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OT: repair ancient Toro snowthrower or buy new?

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  • OT: repair ancient Toro snowthrower or buy new?

    I had my old 24" Toro supposedly tuned up a few years ago and it was totally crapping out on me today, I think the carb was flooding. Sadly, I'm not an engine guy, was raised a city boy by a city boy. The guy at the local garden center that worked on it commented that it weighs a ton compared to newer models, that seems a good thing! Old iron is what we're about, right? It has to be at least 30 years old, my dad gave it to me like 18 years ago, and he had gotten it used.

    I'm too lame to screw around when I need this thing, I need a dependable unit. So....

    A: should I repair or replace?
    B: If repair, how do I find someone? Who works on these besides garden centers? You'd think I could find someone to work on it in my yard, rather than schlep it to their shop.
    C: If replace, with what? I don't have a huge place, but about 80' of driveway and 50 of sidewalk to do.

    I have a vague idea that when I no longer want to wrestle with one of these, I'll make a deal with a kid that he can use it to make money if he does my property for free. But maybe that would be only pennywise.

    Thoughts would be appreciated, hopefully last night was the last snowstorm of our season!
    Location: Jersey City NJ USA

  • #2
    Replace its not worth messing with.


    • #3
      Pictures? The old machines were loaded with actual bearings instead of bushings, heavy gauge steel, and cast iron gear boxes. If it's in otherwise good shape maybe consider a repower.


      • #4
        Have you been using ethanol free gas in it?

        Just as an aside, I have a Toro 20" "Snow Hound", around 50 years old now.
        Last edited by Arcane; 03-22-2018, 11:21 PM.
        Location: Saskatoon, Saskatchewan, Canada


        • #5
          Yes, keep that thing! If the unit is basically sound, you will be better off. The carb is probably the culprit but the ignition system could also use a check over as well. If it runs, it will likely out last you! Otherwise, just send it to me!


          • #6
            At least you CAN repair old ones. I'd do it.

            For one thing, that was probably made back when stuff was actually made to be used, and not made to sell, not made purely to a price in some low cost foreign nation. So, it was designed to work well, it was made to be repaired. I think the city boy needs to learn some basic carburetor and engine repair. I say carburetor, because that is the usual (but not the only possible) cause of problems. It may need cleaned out and washed out with solvent. Could be as simple as a blocked jet, something got through whatever filter is in place.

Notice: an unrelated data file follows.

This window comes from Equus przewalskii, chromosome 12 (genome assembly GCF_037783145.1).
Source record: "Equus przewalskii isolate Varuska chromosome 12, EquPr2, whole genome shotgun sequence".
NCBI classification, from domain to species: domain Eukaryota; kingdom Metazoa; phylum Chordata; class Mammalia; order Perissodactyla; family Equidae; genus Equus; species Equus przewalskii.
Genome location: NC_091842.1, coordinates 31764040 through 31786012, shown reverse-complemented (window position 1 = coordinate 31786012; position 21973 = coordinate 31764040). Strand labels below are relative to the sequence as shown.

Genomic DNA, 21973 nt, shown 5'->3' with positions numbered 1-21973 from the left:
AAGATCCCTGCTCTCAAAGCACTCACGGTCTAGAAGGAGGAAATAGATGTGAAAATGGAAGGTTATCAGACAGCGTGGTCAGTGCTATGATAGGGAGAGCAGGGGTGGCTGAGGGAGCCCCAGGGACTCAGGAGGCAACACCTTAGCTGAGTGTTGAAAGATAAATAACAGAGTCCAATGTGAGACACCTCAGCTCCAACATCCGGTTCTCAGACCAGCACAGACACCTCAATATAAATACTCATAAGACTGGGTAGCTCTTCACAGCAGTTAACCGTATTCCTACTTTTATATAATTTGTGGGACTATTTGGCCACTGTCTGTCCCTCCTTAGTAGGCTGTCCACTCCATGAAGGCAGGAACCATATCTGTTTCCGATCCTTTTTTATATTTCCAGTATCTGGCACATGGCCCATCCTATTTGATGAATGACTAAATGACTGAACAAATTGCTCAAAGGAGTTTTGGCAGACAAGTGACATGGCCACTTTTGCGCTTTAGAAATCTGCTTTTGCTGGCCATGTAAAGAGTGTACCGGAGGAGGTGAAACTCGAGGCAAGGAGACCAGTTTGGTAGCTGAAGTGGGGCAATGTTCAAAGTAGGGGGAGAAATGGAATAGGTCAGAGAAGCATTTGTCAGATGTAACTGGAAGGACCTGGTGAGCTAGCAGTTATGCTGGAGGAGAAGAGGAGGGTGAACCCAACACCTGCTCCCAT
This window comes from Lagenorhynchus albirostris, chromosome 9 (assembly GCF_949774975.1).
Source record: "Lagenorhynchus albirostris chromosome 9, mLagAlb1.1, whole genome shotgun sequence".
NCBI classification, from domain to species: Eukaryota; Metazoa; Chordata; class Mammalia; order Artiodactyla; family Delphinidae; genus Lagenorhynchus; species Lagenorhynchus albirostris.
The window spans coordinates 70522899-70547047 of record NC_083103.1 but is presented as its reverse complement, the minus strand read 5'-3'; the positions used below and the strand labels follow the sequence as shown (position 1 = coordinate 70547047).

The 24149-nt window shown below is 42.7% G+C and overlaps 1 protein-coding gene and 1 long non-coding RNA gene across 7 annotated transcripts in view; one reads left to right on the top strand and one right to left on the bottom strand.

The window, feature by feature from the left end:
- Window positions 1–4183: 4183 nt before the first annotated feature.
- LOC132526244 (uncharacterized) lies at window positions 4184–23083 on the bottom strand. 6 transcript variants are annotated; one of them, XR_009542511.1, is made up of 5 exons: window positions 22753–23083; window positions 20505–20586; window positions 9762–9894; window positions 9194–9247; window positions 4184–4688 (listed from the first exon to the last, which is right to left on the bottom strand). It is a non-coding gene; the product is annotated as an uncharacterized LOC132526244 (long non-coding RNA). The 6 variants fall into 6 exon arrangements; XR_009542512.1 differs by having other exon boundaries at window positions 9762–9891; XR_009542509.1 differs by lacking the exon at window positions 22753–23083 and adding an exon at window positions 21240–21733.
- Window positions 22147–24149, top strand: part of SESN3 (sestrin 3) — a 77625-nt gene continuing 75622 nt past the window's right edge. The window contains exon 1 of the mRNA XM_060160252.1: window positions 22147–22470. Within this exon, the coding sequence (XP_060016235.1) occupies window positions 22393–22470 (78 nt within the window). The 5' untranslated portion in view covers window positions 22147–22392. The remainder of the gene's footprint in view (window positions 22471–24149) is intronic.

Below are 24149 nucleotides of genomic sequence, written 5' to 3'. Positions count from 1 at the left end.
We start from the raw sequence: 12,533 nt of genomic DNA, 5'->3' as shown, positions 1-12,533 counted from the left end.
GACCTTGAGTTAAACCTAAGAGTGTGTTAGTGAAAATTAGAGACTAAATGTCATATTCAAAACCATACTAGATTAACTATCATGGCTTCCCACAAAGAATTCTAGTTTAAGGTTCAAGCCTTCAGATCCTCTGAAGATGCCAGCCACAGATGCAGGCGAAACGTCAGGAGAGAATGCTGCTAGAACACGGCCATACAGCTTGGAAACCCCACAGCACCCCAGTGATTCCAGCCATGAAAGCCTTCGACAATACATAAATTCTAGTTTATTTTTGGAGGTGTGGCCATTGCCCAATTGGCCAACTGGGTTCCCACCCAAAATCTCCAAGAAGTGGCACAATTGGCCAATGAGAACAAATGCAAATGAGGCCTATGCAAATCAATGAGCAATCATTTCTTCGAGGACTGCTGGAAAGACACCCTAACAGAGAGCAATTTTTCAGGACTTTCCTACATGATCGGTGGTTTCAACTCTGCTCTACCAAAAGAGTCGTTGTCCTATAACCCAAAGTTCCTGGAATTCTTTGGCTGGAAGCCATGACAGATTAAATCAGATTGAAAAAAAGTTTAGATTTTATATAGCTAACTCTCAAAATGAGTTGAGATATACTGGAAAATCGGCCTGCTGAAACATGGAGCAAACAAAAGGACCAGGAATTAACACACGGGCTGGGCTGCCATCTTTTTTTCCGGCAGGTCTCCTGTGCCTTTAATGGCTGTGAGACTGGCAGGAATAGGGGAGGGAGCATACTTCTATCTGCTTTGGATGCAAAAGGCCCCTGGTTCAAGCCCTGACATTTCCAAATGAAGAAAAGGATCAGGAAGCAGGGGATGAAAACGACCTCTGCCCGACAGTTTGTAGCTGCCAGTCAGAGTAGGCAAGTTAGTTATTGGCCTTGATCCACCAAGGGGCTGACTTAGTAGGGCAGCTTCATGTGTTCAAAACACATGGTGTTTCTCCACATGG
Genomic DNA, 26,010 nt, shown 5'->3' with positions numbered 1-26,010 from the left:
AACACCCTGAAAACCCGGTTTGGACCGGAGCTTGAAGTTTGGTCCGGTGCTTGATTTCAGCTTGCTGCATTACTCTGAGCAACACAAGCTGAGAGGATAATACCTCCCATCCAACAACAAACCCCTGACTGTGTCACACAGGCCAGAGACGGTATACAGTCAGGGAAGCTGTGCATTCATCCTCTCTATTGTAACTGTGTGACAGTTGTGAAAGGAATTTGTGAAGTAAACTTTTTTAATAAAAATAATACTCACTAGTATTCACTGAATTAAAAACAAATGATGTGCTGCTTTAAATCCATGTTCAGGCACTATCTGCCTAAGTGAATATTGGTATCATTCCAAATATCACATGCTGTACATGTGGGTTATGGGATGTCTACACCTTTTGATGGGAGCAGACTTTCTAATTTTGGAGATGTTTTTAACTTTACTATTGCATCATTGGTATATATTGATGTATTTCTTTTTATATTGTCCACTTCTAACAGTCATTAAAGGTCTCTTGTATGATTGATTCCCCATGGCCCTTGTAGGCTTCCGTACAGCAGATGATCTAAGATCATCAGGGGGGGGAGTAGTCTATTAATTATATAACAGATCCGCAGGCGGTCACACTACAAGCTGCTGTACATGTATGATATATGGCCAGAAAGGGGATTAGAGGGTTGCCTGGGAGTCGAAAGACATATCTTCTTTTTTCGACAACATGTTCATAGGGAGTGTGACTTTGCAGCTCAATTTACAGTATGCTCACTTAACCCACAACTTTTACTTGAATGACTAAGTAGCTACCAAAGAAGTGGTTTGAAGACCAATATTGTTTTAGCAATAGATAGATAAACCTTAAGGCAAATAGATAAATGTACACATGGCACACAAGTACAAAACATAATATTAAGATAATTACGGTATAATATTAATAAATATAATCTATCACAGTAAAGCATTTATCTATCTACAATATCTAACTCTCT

There are three things needed to run a gasoline engine. Gas, compression, and a spark. Compression is somewhat negotiable, gas is not, and a spark is a bit negotiable also. If it does not start, drip some gas on the air cleaner element, or down the carb. If it starts, probably a carburetor issue. (a half teaspoon or so down the carb, just slosh some on the air cleaner)*

            To check basic spark, remove the plug, connect the wire to it, and lay it on some bare metal on the engine. have someone pull the starter while you look at the plug, shading the plug if it is bright out. You should see a good fat spark. Compression you usually can feel as you pull the starter, but it is rarely a problem, except in old engines where the rings are either worn or gummed up with carbon and not touching the cylinder walls reliably.

            I got a free lawnmower last year. Friend of my wife was getting rid of it because it did not work. it has a PLASTIC carburetor, not meant to be repaired. Of course that was the problem. They are university profs, not engineering, and would rather pay for repairs, or buy another.

            I did fix it, I found where and how to snap the plastic parts apart, and cleaned out a quantity of some sort of crystals, as well as gum and the usual crud from the machine being left with gas in it over winter. Worked on the third pull after it was re-assembled.

            the usual repair would be to replace the carb, which probably would cost as much as the mower.

            * someone is sure to warn about backfires lighting gas on the air cleaner..... I've never had it happen, but I put the cover back on, which should cool it too much to be lit.
            Last edited by J Tiers; 03-22-2018, 11:50 PM.

            Keep eye on ball.
            Hashim Khan


            • #7
              Fix the carb. Flooding is often as simple as new needle valve and/or seat. Trivial and cheap. Plenty of u-tube and DIY guides.


              • #8
                Yes, forgot to mention flooding, and OP even mentioned it. Have seen it so bad that gas ran out the muffler.

                Float valve jammed, crud in it, or needs a new seat and valve plunger. A few bucks only, plus a solvent washout.

                Keep eye on ball.
                Hashim Khan


                • #9
                  Do what it takes to learn how to fix it. Lots of info at your disposal if you choose to do so. You being here suggests you have some mechanical abilities and you can have the opportunity learn some new tricks along the way. Another feather in you cap if you will.